That small group of far-thinking Scottish educationists who came up with the idea of TeachMeet knew what they were doing when they established the basic form and function of the concept: an informal gathering of equals designed to give a platform to everyone who wanted to be heard, a firm foundation in the practices of teaching and learning, an opportunity to teach others and to learn from others in a mutually supportive, non-prescriptive atmosphere. It promoted a recognition that we are all learners all of the time and, critically, a further recognition that no one has any more right to be heard and to be listened to than anyone else. Whether implicitly or explicitly, the Scottish mythologies of egalitarianism and enlightenment were captured in the seemingly simple concept of the ‘unconference’, a neologism that some have taken a dislike to, but one that will stick nonetheless because it works.
So, through the good works of those on Islay and elsewhere who established a vibrant virtual community around a wide-ranging conversation about what education might, or should, look like in 2020, a highly disparate group of approximately 50 people descended on the island last week to meet and continue the virtual conversation face-to-face for one brief day. Amongst that group were, of course, teachers from primary, secondary, further and higher education, teachers from the widest range of ages and experiences imaginable, from student-teachers and probationary teachers to one or two who had already retired, some current and past headteachers, people from the national agencies in Scotland, such as LTS and SQA, a member of HMIE (who, incidentally, understood perfectly the nature of the event), people from various management and administrative levels in Scottish local government, one or two from the private sector, some who worked in or alongside education but were not themselves teachers, and one or two who were simply interested in joining the discussion. All were made very welcome.
The key to the event on Islay was that is was just one very short, though highly enjoyable and much-anticipated, episode within a broad and varied conversation that has been going on for some time in the virtual space and which will continue long after the pleasures of Islay fade from the minds of those who attended in person. It is a conversation that has involved many more people than those who were able to make their way to Islay, some of whom, indeed, held a parallel online event via FlashMeeting, and it is a conversation that will continue to expand in the coming weeks and months by any and every means at our disposal. The opportunity to insert a physical component into the virtual conversation was an important one to take, and the success of the event on the day certainly justified that desire.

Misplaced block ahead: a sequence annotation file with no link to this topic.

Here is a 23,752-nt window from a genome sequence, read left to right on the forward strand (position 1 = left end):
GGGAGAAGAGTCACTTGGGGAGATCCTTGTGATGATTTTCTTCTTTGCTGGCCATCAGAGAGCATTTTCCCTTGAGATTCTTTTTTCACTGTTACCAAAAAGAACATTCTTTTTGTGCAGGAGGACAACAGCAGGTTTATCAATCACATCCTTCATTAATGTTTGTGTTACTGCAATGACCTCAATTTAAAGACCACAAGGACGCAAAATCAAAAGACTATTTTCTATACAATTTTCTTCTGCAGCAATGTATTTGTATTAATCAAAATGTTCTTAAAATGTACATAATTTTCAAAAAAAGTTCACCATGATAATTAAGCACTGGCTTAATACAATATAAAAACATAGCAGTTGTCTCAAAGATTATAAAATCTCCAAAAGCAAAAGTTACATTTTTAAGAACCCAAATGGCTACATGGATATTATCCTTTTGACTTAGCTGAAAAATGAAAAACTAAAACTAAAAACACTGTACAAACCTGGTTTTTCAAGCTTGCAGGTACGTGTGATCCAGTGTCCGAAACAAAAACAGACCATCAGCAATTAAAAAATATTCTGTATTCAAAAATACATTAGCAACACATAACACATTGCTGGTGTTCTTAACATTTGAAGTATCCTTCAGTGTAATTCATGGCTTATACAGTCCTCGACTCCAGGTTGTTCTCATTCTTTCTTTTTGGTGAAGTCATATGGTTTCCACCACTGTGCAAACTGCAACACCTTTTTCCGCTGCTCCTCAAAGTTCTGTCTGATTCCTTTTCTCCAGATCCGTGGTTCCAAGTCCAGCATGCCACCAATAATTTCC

For me, however, the most interesting aspect of the event was found in the attitudes and behaviours of a very small number of attendees at the event. These were people who, evidently, see themselves as senior players in the education system, either in local government or in school management, and who therefore proceeded to bless the room with their words of wisdom on any and every topic that arose. These were people who, for whatever reason, were quite unable to recognise and acknowledge through their own attitudes and behaviours the complete irrelevance of their formal status to the event. Even their body language spoke volumes: while everyone else sat in the body of the hall around the tables provided, this group, for the most part, stood apart at the back of the room. Their apparent unwillingness to join the throng, consciously or unconsciously, came across as a demonstration of detached superiority. It is, unfortunately, a common sight in education worldwide to see, in full flow, those who feel the need to impress not just their views on everyone else, but the unquestionable authority and rightness of those views. Most of the time, it is entirely misplaced.
It was enlightening, for instance — and, frankly, rather amusing — to be lectured on the primacy of face-to-face contact in education by people who have no active online presence whatsoever, and to be told that being ‘stuck in front of a screen’ is no substitute for ‘real’ education (no definition proffered, of course). Watching the antics of those who suffer from the delusion that their formal status somehow confers authority on them was a salutory experience in a setting designed precisely to eschew such nonsense. In that particular setting, amongst that large group of people whose very presence at the event was the outcome of a long, complex and always-stimulating series of online interactions (through the Edu2020 wiki, through Twitter, through blogs, through online meetings, and through a whole host of means that these f2f–zealots simply neither know nor have any inclination to investigate) it did strike a slightly jarring note.
The positive effect, of course, was that this attitude of status-conferred authority, and the gushing and voluminous platitudes that we had to listen to as a result, established the perfect foil for all those in the room who understood precisely the nature and purpose of the event, who were aware that the event itself was just a small but significant part of a very much wider discussion, and who, because of their willingness to engage positively with the virtual, were therefore able to recognise clearly the singular lack of authority of these people in this context.